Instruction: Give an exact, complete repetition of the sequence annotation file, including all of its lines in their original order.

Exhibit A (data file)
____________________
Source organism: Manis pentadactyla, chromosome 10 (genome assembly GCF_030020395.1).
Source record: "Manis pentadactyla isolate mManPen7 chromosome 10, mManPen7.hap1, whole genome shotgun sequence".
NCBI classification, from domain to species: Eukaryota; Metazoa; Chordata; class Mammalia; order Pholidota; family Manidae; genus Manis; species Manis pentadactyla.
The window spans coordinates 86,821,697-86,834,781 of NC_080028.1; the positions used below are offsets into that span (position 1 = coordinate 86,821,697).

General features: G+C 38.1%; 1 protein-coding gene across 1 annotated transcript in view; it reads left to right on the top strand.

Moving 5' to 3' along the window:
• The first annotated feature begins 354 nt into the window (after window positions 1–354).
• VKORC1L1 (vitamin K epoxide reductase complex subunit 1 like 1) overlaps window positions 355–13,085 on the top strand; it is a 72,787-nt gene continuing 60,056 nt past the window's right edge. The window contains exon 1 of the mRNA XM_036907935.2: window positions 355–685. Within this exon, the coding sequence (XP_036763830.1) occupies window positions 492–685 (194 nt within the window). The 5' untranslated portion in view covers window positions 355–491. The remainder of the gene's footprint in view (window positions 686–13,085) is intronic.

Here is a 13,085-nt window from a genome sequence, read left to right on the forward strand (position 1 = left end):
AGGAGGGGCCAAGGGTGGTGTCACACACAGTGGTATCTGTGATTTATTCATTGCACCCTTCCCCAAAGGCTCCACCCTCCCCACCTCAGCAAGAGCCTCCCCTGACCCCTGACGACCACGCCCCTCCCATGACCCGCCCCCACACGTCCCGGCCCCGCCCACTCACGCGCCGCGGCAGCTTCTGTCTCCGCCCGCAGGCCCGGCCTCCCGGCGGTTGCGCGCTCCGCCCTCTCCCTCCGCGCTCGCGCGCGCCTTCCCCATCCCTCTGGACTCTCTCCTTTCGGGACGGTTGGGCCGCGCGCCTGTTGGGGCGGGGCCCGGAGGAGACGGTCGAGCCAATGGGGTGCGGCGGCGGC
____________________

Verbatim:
Source organism: Manis pentadactyla, chromosome 10 (genome assembly GCF_030020395.1).
Source record: "Manis pentadactyla isolate mManPen7 chromosome 10, mManPen7.hap1, whole genome shotgun sequence".
NCBI classification, from domain to species: Eukaryota; Metazoa; Chordata; class Mammalia; order Pholidota; family Manidae; genus Manis; species Manis pentadactyla.
The window spans coordinates 86,821,697-86,834,781 of NC_080028.1; the positions used below are offsets into that span (position 1 = coordinate 86,821,697).

General features: G+C 38.1%; 1 protein-coding gene across 1 annotated transcript in view; it reads left to right on the top strand.

Moving 5' to 3' along the window:
• The first annotated feature begins 354 nt into the window (after window positions 1–354).
• VKORC1L1 (vitamin K epoxide reductase complex subunit 1 like 1) overlaps window positions 355–13,085 on the top strand; it is a 72,787-nt gene continuing 60,056 nt past the window's right edge. The window contains exon 1 of the mRNA XM_036907935.2: window positions 355–685. Within this exon, the coding sequence (XP_036763830.1) occupies window positions 492–685 (194 nt within the window). The 5' untranslated portion in view covers window positions 355–491. The remainder of the gene's footprint in view (window positions 686–13,085) is intronic.

Here is a 13,085-nt window from a genome sequence, read left to right on the forward strand (position 1 = left end):
AGGAGGGGCCAAGGGTGGTGTCACACACAGTGGTATCTGTGATTTATTCATTGCACCCTTCCCCAAAGGCTCCACCCTCCCCACCTCAGCAAGAGCCTCCCCTGACCCCTGACGACCACGCCCCTCCCATGACCCGCCCCCACACGTCCCGGCCCCGCCCACTCACGCGCCGCGGCAGCTTCTGTCTCCGCCCGCAGGCCCGGCCTCCCGGCGGTTGCGCGCTCCGCCCTCTCCCTCCGCGCTCGCGCGCGCCTTCCCCATCCCTCTGGACTCTCTCCTTTCGGGACGGTTGGGCCGCGCGCCTGTTGGGGCGGGGCCCGGAGGAGACGGTCGAGCCAATGGGGTGCGGCGGCGGC